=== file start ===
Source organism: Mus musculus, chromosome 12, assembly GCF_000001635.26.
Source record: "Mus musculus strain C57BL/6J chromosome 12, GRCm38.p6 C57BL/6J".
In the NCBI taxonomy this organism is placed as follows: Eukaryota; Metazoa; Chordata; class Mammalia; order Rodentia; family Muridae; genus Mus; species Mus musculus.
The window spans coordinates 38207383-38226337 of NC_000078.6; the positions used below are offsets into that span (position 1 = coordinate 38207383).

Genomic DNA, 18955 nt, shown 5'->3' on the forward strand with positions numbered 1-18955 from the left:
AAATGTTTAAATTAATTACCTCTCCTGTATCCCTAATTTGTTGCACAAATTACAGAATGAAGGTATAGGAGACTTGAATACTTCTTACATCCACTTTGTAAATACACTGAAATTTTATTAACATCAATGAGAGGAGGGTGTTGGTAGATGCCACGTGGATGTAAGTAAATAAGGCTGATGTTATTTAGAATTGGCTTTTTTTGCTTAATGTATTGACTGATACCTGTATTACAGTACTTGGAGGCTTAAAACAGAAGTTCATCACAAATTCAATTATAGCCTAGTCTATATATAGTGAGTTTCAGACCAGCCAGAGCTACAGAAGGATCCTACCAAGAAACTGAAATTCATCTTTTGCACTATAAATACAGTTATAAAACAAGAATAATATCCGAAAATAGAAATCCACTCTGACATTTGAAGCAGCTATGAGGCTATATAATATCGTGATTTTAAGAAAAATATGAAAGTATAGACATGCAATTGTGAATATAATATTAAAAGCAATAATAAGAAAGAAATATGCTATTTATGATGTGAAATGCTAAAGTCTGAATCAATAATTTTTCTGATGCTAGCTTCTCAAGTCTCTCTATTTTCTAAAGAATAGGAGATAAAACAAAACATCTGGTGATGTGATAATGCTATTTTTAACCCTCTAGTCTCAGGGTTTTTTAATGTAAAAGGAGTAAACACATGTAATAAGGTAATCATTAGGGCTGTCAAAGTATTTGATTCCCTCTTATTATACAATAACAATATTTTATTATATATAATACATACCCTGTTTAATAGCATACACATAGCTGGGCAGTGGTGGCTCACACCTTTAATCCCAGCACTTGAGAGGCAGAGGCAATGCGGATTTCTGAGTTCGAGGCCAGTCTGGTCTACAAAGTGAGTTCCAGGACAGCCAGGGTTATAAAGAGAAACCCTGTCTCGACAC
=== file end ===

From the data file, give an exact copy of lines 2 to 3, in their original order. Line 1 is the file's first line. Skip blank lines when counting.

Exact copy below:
Source record: "Mus musculus strain C57BL/6J chromosome 12, GRCm38.p6 C57BL/6J".
In the NCBI taxonomy this organism is placed as follows: Eukaryota; Metazoa; Chordata; class Mammalia; order Rodentia; family Muridae; genus Mus; species Mus musculus.